A walk in the park: Mountville and Warwick take advantage of walks to advance to the LNP Tournament’s Midget-Midget final

The infielders confer with their pitcher. From left are Alex Manacher, Cullen Wolf and Brad Hoffman.

By Dave Bryne
LNP Correspondent

For the Warwick Phillies and the Mountville Indians, the path to the LNP Tournament Midget-Midget championship game was a walk in the park.

The park was Mt. Joy’s Kunkle Field complex. The walk was the key to each team’s victory.

For Mountville (43-7), a late-innings rally by Mount Joy Blue made the two-time defending champion Indians break a modest sweat before pulling out a 9-5 triumph.

It was Mountville’s seventh win in seven games with Mount Joy this year.

The Indians made the most of seven walks issued by Mount Joy pitchers, scoring six of the free passes.

For Warwick (20-12) the only hazard was the risk of swallowing the product of a prodigious mayfly hatch that rose off Chiques Creek and settled onto the field as dusk turned to twilight.

The Phillies ten-runned Manheim VFW Maroon, 16-2, accepting the generosity of 16 walks distributed by five pitchers, plating 11 runs on the walks alone.

The championship game will be tonight, 7 p.m. at Kunkle Field.

While Warwick gets a shot at the title after losing to Mountville in the M-M semis last year, Mountville will be shooting for its third straight title and five in the last 10 years.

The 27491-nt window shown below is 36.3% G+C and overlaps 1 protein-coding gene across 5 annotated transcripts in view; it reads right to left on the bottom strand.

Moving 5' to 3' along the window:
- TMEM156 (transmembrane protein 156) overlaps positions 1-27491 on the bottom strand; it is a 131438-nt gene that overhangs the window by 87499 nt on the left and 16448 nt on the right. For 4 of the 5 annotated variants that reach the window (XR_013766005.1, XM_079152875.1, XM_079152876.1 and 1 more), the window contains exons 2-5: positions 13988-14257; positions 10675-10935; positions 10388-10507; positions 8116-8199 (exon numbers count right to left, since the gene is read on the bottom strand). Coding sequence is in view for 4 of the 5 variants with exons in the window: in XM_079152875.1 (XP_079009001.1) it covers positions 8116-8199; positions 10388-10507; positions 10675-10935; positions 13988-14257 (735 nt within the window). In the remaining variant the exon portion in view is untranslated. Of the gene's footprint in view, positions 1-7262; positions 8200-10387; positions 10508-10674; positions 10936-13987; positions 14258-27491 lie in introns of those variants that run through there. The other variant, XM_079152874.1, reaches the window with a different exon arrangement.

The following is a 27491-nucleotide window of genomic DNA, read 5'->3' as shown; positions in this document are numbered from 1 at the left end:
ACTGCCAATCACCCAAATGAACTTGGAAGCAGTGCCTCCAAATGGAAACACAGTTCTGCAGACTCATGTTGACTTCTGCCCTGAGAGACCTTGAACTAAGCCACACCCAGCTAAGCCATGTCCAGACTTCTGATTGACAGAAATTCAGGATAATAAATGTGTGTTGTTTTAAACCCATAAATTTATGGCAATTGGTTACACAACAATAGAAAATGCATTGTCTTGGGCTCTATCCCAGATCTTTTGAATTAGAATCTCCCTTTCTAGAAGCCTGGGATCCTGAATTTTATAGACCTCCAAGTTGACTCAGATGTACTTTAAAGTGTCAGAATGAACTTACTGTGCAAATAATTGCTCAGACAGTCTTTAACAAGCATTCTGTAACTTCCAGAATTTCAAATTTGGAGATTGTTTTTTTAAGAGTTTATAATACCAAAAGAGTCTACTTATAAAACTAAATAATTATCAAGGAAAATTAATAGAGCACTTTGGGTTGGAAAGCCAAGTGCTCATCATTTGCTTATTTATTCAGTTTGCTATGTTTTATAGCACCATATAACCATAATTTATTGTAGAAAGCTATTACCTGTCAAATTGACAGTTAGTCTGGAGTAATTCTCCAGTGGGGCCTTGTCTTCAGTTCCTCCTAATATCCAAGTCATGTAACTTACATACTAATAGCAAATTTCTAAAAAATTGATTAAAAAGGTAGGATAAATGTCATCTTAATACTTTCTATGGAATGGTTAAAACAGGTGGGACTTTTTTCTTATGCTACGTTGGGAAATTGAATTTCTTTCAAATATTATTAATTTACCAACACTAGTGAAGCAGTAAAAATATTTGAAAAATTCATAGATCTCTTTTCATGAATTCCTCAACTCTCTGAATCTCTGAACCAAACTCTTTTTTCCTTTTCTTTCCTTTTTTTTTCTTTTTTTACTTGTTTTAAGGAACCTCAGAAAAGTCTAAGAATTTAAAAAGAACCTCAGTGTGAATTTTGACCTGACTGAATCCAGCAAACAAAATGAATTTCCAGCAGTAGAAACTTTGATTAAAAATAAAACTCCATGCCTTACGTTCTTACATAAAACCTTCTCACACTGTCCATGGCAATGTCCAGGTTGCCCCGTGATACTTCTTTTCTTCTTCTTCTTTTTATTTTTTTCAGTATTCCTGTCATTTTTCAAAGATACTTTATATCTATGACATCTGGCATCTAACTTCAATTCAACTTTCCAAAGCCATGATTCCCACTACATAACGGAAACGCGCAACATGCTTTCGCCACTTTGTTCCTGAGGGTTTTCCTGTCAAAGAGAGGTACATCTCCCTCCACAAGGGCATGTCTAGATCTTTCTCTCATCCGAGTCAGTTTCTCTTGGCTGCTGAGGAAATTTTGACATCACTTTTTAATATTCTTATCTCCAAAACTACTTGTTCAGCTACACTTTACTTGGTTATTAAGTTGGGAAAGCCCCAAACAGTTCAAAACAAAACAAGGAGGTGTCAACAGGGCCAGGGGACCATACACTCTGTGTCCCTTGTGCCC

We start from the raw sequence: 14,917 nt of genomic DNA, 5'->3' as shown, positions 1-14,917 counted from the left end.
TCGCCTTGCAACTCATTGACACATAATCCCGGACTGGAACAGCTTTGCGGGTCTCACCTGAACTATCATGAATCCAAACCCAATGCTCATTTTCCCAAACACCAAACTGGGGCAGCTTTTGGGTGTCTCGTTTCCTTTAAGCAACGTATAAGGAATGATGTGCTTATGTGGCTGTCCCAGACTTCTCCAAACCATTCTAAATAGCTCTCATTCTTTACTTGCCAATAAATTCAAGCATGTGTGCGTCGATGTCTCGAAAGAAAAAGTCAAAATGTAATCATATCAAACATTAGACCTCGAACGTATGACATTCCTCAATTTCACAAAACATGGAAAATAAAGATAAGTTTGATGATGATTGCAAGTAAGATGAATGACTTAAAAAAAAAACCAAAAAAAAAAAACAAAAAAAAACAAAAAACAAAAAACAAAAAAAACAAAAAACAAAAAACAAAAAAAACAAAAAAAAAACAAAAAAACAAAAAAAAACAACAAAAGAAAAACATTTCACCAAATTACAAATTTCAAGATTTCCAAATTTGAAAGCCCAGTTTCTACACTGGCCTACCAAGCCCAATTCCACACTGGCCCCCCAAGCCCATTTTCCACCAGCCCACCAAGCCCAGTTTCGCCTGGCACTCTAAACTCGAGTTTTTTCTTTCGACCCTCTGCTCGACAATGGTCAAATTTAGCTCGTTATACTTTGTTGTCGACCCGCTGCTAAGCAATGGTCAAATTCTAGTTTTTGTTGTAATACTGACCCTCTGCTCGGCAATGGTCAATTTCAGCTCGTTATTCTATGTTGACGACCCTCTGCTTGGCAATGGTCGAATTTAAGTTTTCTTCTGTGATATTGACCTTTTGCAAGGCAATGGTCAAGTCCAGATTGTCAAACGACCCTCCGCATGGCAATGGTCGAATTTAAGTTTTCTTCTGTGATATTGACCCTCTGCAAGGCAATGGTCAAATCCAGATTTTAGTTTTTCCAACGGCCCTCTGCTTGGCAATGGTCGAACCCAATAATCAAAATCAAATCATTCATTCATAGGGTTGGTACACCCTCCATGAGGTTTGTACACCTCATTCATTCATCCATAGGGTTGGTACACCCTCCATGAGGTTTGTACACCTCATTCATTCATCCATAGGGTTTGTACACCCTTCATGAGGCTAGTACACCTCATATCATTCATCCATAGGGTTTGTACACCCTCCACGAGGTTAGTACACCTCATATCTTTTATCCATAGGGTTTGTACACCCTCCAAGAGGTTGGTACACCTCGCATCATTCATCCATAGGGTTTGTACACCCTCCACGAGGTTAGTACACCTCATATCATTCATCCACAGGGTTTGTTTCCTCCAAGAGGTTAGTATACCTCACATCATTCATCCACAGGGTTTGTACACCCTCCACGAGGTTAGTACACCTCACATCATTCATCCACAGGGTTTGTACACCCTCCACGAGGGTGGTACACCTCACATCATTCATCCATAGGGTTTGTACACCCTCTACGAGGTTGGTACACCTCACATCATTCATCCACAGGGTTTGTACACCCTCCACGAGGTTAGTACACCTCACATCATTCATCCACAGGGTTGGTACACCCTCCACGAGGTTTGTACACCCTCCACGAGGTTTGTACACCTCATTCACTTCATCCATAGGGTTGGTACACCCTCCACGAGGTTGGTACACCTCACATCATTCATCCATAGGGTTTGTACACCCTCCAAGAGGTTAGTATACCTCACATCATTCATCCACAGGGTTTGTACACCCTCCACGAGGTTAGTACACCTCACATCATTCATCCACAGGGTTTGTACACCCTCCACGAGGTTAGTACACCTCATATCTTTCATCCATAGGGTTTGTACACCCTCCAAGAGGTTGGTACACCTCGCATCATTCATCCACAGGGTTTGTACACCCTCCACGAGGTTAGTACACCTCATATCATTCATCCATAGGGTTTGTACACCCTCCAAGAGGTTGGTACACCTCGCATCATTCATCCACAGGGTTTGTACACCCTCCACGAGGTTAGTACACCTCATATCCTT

If you think its gets old for Bob Sauders and his Indian’s coaching staff, think again.

“You look at this team,” he said, “It’s nothing like last year’s team (a team which finished the season 51-0). “That team was nothing like the the year before that.

“It’s just so exciting to take a team at the beginning of the season and see what they can do.”

What they did Monday evening was bang out six of their seven hits in the first three innings on their way to a 7-0 lead.

The beneficiary of all that offense was Alex Manacher, an Indians’ rookie.

“I’ve pitched before in Little League,” he said. “I didn’t know anything about the tradition (of Mountville).”

He looked like a poised veteran as he kept Mount Joy (23-13) off the board through three innings, limiting Blue to three hits while throwing 38 pitches.

He labored through the next two innings, throwing 43 pitches as Blue racked up 6 hits and 5 runs, 1 unearned.

“I got a little tired,” Manacher admitted.

“He gutted it out for us in the fifth inning,” Sauders said.

Mount Joy’s eruption turned a 7-0 breeze into a 7-5 maelstrom.

But Mountville answered in the bottom of the fifth on Brent Pickell’s RBI triple and a RBI sacrifice bunt by Mark Feiler. Earlier, Feiler had driven in a run on a sacrifice fly and two more on an infield single.

“I was just glad we were able to come back with something,” said Sauders. “That takes the wind out of the sails a little bit.”

Manheim’s inability to throw strikes consistently created a vacuum in which no hope of victory could survive.

Warwick’s Darren Erb walked and scored three times. Trevor Havemann went him one better, walking and scoring four times.

Nate Lawrence, J.T.Garner and Kyle Keener each drove in three runs for the Phillies.

Lawrence, who singled, doubled and tripled, also scored three times. Warwick batted around in a 4-run third inning and batted around-plus two in a 6-run fourth.

“We took advantage of their walks,” Phils’ coach Dave Erb agreed. “Give our guys credit, they hit every inning. We were patient at the plate and put the ball in play.”

Manheim (15-15) could never get untracked against Phils’ starter Matt Ruhl, who allowed two hits in three shutout innings.